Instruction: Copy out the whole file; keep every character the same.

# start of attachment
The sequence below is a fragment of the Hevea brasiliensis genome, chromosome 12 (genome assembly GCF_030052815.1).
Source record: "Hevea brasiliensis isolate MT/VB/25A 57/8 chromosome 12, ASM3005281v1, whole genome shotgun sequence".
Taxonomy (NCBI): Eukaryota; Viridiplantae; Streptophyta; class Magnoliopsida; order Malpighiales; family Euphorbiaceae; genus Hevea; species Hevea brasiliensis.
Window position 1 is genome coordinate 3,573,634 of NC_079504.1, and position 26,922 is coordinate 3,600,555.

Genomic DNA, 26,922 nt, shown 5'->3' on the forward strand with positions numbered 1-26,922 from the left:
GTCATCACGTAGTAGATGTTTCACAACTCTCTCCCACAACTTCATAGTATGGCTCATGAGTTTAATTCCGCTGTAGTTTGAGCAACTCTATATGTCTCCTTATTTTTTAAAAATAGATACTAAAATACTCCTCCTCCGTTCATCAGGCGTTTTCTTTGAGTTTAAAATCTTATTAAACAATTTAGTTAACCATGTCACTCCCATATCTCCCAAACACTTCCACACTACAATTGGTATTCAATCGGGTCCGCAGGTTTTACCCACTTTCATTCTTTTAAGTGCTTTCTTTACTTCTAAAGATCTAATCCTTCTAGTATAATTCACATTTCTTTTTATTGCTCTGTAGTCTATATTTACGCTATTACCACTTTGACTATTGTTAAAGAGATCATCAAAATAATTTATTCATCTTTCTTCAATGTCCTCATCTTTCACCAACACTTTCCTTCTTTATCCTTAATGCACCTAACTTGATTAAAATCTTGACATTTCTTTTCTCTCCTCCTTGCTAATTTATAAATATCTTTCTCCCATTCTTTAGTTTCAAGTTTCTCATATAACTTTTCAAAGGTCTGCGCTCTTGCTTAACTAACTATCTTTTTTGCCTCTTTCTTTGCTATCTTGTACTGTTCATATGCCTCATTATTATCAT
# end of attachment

The sequence below is a fragment of the Hevea brasiliensis genome, chromosome 12 (genome assembly GCF_030052815.1).
Source record: "Hevea brasiliensis isolate MT/VB/25A 57/8 chromosome 12, ASM3005281v1, whole genome shotgun sequence".
Taxonomy (NCBI): Eukaryota; Viridiplantae; Streptophyta; class Magnoliopsida; order Malpighiales; family Euphorbiaceae; genus Hevea; species Hevea brasiliensis.
Window position 1 is genome coordinate 3,573,634 of NC_079504.1, and position 26,922 is coordinate 3,600,555.

Genomic DNA, 26,922 nt, shown 5'->3' on the forward strand with positions numbered 1-26,922 from the left:
GTCATCACGTAGTAGATGTTTCACAACTCTCTCCCACAACTTCATAGTATGGCTCATGAGTTTAATTCCGCTGTAGTTTGAGCAACTCTATATGTCTCCTTATTTTTTAAAAATAGATACTAAAATACTCCTCCTCCGTTCATCAGGCGTTTTCTTTGAGTTTAAAATCTTATTAAACAATTTAGTTAACCATGTCACTCCCATATCTCCCAAACACTTCCACACTACAATTGGTATTCAATCGGGTCCGCAGGTTTTACCCACTTTCATTCTTTTAAGTGCTTTCTTTACTTCTAAAGATCTAATCCTTCTAGTATAATTCACATTTCTTTTTATTGCTCTGTAGTCTATATTTACGCTATTACCACTTTGACTATTGTTAAAGAGATCATCAAAATAATTTATTCATCTTTCTTCAATGTCCTCATCTTTCACCAACACTTTCCTTCTTTATCCTTAATGCACCTAACTTGATTAAAATCTTGACATTTCTTTTCTCTCCTCCTTGCTAATTTATAAATATCTTTCTCCCATTCTTTAGTTTCAAGTTTCTCATATAACTTTTCAAAGGTCTGCGCTCTTGCTTAACTAACTATCTTTTTTGCCTCTTTCTTTGCTATCTTGTACTGTTCATATGCCTCATTATTATCAT